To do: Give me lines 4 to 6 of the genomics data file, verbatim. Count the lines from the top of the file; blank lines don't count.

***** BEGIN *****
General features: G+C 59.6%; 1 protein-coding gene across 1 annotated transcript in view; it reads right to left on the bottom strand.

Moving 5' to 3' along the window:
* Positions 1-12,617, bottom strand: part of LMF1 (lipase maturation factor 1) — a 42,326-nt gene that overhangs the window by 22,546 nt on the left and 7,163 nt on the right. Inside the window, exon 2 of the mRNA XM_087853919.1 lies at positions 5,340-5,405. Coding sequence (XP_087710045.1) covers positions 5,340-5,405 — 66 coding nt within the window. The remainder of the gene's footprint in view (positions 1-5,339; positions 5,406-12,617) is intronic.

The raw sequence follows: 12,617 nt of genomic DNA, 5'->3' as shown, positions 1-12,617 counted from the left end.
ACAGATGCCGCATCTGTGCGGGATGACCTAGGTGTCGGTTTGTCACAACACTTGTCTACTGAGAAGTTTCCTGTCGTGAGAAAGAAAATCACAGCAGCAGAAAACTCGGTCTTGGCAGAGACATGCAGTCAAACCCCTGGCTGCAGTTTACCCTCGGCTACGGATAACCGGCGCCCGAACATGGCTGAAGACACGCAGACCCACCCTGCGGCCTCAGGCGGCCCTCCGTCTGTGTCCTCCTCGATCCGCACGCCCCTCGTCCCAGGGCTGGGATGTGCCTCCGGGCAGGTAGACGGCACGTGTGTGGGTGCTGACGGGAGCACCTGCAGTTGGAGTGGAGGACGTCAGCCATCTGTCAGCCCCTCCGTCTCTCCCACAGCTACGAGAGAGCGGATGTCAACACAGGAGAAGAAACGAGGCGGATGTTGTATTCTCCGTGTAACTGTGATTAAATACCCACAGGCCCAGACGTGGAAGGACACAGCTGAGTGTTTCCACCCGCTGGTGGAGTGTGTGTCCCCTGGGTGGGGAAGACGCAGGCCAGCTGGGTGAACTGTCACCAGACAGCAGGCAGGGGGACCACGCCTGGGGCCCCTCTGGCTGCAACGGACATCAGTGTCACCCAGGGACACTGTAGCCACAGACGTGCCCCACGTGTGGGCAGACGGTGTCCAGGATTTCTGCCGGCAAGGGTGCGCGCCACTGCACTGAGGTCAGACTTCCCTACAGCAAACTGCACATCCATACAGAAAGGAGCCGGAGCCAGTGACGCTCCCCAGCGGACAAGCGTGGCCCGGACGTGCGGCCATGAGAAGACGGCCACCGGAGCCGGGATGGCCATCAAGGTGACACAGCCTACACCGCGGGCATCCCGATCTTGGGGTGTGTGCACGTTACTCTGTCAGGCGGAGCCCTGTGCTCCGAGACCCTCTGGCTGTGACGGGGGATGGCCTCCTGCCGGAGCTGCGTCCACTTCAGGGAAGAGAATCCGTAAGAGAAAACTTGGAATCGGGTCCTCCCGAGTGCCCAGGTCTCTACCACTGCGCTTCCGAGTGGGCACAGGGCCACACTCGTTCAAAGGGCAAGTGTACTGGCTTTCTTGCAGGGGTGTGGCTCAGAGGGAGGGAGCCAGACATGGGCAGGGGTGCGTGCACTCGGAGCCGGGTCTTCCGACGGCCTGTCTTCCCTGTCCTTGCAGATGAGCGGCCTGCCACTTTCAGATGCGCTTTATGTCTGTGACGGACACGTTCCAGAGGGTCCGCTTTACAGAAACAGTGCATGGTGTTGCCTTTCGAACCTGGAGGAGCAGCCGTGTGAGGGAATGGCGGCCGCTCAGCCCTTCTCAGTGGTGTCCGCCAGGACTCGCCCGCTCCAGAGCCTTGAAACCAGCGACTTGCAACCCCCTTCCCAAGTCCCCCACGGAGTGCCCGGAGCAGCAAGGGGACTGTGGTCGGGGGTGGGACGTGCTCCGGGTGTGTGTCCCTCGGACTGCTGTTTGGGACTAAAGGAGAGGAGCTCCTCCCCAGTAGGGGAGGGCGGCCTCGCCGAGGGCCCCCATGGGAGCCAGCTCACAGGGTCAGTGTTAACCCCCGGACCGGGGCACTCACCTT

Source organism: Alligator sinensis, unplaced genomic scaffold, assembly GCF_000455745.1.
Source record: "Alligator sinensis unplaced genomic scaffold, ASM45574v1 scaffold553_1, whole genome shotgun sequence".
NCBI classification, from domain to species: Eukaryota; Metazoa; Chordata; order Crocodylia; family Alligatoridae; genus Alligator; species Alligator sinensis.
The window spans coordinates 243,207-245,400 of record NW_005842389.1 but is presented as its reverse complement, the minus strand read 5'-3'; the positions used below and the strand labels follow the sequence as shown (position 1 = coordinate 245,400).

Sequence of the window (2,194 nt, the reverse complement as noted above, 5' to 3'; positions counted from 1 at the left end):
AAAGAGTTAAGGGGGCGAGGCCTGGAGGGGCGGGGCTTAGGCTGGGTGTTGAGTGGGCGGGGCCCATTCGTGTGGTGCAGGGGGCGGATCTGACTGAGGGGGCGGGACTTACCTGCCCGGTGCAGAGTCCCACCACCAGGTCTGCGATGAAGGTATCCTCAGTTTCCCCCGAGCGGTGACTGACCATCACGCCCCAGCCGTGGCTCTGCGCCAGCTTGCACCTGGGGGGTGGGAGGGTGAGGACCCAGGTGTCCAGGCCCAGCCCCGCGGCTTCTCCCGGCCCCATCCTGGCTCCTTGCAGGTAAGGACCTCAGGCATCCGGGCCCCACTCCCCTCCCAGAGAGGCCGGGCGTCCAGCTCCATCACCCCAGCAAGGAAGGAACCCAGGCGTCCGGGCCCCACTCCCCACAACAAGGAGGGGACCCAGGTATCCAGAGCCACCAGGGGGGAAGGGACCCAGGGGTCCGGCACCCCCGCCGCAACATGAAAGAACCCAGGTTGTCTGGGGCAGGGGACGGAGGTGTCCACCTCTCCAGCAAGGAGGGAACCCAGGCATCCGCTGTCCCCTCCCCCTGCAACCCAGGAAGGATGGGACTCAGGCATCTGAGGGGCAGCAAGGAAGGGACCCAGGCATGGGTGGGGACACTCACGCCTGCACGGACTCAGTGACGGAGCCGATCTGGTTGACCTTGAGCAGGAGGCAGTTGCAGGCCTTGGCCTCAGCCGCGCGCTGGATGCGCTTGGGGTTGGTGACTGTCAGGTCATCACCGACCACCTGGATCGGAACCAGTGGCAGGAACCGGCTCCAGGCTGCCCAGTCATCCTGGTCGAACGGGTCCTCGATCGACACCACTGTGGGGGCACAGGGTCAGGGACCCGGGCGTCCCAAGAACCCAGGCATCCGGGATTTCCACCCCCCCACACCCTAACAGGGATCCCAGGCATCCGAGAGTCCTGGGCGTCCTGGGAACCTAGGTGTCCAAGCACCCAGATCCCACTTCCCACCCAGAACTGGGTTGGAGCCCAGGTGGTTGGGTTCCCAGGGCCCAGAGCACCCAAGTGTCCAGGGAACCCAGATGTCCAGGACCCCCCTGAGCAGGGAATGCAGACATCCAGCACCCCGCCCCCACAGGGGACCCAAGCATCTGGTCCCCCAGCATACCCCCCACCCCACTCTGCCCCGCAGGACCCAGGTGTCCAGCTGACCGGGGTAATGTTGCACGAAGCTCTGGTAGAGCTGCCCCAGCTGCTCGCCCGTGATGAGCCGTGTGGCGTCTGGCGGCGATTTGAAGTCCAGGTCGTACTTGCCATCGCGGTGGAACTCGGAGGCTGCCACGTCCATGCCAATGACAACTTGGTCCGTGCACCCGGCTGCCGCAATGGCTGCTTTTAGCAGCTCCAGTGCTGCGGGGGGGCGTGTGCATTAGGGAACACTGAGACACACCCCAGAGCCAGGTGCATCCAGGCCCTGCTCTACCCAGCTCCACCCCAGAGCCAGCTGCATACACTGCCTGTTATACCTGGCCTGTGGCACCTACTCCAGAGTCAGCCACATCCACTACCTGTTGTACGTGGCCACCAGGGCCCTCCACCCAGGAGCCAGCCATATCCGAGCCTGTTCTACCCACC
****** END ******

The raw sequence follows: 12,617 nt of genomic DNA, 5'->3' as shown, positions 1-12,617 counted from the left end.
ACAGATGCCGCATCTGTGCGGGATGACCTAGGTGTCGGTTTGTCACAACACTTGTCTACTGAGAAGTTTCCTGTCGTGAGAAAGAAAATCACAGCAGCAGAAAACTCGGTCTTGGCAGAGACATGCAGTCAAACCCCTGGCTGCAGTTTACCCTCGGCTACGGATAACCGGCGCCCGAACATGGCTGAAGACACGCAGACCCACCCTGCGGCCTCAGGCGGCCCTCCGTCTGTGTCCTCCTCGATCCGCACGCCCCTCGTCCCAGGGCTGGGATGTGCCTCCGGGCAGGTAGACGGCACGTGTGTGGGTGCTGACGGGAGCACCTGCAGTTGGAGTGGAGGACGTCAGCCATCTGTCAGCCCCTCCGTCTCTCCCACAGCTACGAGAGAGCGGATGTCAACACAGGAGAAGAAACGAGGCGGATGTTGTATTCTCCGTGTAACTGTGATTAAATACCCACAGGCCCAGACGTGGAAGGACACAGCTGAGTGTTTCCACCCGCTGGTGGAGTGTGTGTCCCCTGGGTGGGGAAGACGCAGGCCAGCTGGGTGAACTGTCACCAGACAGCAGGCAGGGGGACCACGCCTGGGGCCCCTCTGGCTGCAACGGACATCAGTGTCACCCAGGGACACTGTAGCCACAGACGTGCCCCACGTGTGGGCAGACGGTGTCCAGGATTTCTGCCGGCAAGGGTGCGCGCCACTGCACTGAGGTCAGACTTCCCTACAGCAAACTGCACATCCATACAGAAAGGAGCCGGAGCCAGTGACGCTCCCCAGCGGACAAGCGTGGCCCGGACGTGCGGCCATGAGAAGACGGCCACCGGAGCCGGGATGGCCATCAAGGTGACACAGCCTACACCGCGGGCATCCCGATCTTGGGGTGTGTGCACGTTACTCTGTCAGGCGGAGCCCTGTGCTCCGAGACCCTCTGGCTGTGACGGGGGATGGCCTCCTGCCGGAGCTGCGTCCACTTCAGGGAAGAGAATCCGTAAGAGAAAACTTGGAATCGGGTCCTCCCGAGTGCCCAGGTCTCTACCACTGCGCTTCCGAGTGGGCACAGGGCCACACTCGTTCAAAGGGCAAGTGTACTGGCTTTCTTGCAGGGGTGTGGCTCAGAGGGAGGGAGCCAGACATGGGCAGGGGTGCGTGCACTCGGAGCCGGGTCTTCCGACGGCCTGTCTTCCCTGTCCTTGCAGATGAGCGGCCTGCCACTTTCAGATGCGCTTTATGTCTGTGACGGACACGTTCCAGAGGGTCCGCTTTACAGAAACAGTGCATGGTGTTGCCTTTCGAACCTGGAGGAGCAGCCGTGTGAGGGAATGGCGGCCGCTCAGCCCTTCTCAGTGGTGTCCGCCAGGACTCGCCCGCTCCAGAGCCTTGAAACCAGCGACTTGCAACCCCCTTCCCAAGTCCCCCACGGAGTGCCCGGAGCAGCAAGGGGACTGTGGTCGGGGGTGGGACGTGCTCCGGGTGTGTGTCCCTCGGACTGCTGTTTGGGACTAAAGGAGAGGAGCTCCTCCCCAGTAGGGGAGGGCGGCCTCGCCGAGGGCCCCCATGGGAGCCAGCTCACAGGGTCAGTGTTAACCCCCGGACCGGGGCACTCACCTT

Source organism: Alligator sinensis, unplaced genomic scaffold, assembly GCF_000455745.1.